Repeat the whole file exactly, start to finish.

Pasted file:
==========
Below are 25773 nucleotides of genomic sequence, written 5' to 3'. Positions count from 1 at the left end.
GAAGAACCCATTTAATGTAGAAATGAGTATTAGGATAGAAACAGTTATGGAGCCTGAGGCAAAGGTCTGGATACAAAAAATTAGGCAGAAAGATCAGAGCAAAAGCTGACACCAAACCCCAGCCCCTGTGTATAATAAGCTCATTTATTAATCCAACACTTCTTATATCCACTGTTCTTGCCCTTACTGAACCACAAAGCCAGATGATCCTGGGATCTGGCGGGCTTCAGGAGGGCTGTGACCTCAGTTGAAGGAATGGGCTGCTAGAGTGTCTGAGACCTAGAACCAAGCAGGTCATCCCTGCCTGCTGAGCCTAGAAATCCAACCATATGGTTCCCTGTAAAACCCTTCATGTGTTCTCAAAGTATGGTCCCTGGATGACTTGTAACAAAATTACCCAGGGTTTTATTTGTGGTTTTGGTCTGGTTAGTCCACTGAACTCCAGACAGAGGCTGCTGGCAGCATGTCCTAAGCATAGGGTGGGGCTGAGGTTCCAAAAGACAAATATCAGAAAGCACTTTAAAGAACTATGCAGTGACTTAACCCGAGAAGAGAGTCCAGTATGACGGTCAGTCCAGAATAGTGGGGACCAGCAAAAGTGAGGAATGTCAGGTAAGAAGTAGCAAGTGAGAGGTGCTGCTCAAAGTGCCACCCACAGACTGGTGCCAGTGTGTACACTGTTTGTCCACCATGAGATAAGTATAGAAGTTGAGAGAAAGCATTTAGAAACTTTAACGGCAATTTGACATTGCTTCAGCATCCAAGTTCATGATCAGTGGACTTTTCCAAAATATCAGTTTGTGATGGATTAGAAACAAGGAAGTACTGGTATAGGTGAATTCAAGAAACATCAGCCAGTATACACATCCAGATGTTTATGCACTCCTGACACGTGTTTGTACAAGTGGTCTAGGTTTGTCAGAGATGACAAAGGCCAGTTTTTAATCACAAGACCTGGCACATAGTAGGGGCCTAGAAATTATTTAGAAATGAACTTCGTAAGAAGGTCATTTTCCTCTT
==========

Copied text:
Below are 25773 nucleotides of genomic sequence, written 5' to 3'. Positions count from 1 at the left end.
GAAGAACCCATTTAATGTAGAAATGAGTATTAGGATAGAAACAGTTATGGAGCCTGAGGCAAAGGTCTGGATACAAAAAATTAGGCAGAAAGATCAGAGCAAAAGCTGACACCAAACCCCAGCCCCTGTGTATAATAAGCTCATTTATTAATCCAACACTTCTTATATCCACTGTTCTTGCCCTTACTGAACCACAAAGCCAGATGATCCTGGGATCTGGCGGGCTTCAGGAGGGCTGTGACCTCAGTTGAAGGAATGGGCTGCTAGAGTGTCTGAGACCTAGAACCAAGCAGGTCATCCCTGCCTGCTGAGCCTAGAAATCCAACCATATGGTTCCCTGTAAAACCCTTCATGTGTTCTCAAAGTATGGTCCCTGGATGACTTGTAACAAAATTACCCAGGGTTTTATTTGTGGTTTTGGTCTGGTTAGTCCACTGAACTCCAGACAGAGGCTGCTGGCAGCATGTCCTAAGCATAGGGTGGGGCTGAGGTTCCAAAAGACAAATATCAGAAAGCACTTTAAAGAACTATGCAGTGACTTAACCCGAGAAGAGAGTCCAGTATGACGGTCAGTCCAGAATAGTGGGGACCAGCAAAAGTGAGGAATGTCAGGTAAGAAGTAGCAAGTGAGAGGTGCTGCTCAAAGTGCCACCCACAGACTGGTGCCAGTGTGTACACTGTTTGTCCACCATGAGATAAGTATAGAAGTTGAGAGAAAGCATTTAGAAACTTTAACGGCAATTTGACATTGCTTCAGCATCCAAGTTCATGATCAGTGGACTTTTCCAAAATATCAGTTTGTGATGGATTAGAAACAAGGAAGTACTGGTATAGGTGAATTCAAGAAACATCAGCCAGTATACACATCCAGATGTTTATGCACTCCTGACACGTGTTTGTACAAGTGGTCTAGGTTTGTCAGAGATGACAAAGGCCAGTTTTTAATCACAAGACCTGGCACATAGTAGGGGCCTAGAAATTATTTAGAAATGAACTTCGTAAGAAGGTCATTTTCCTCTT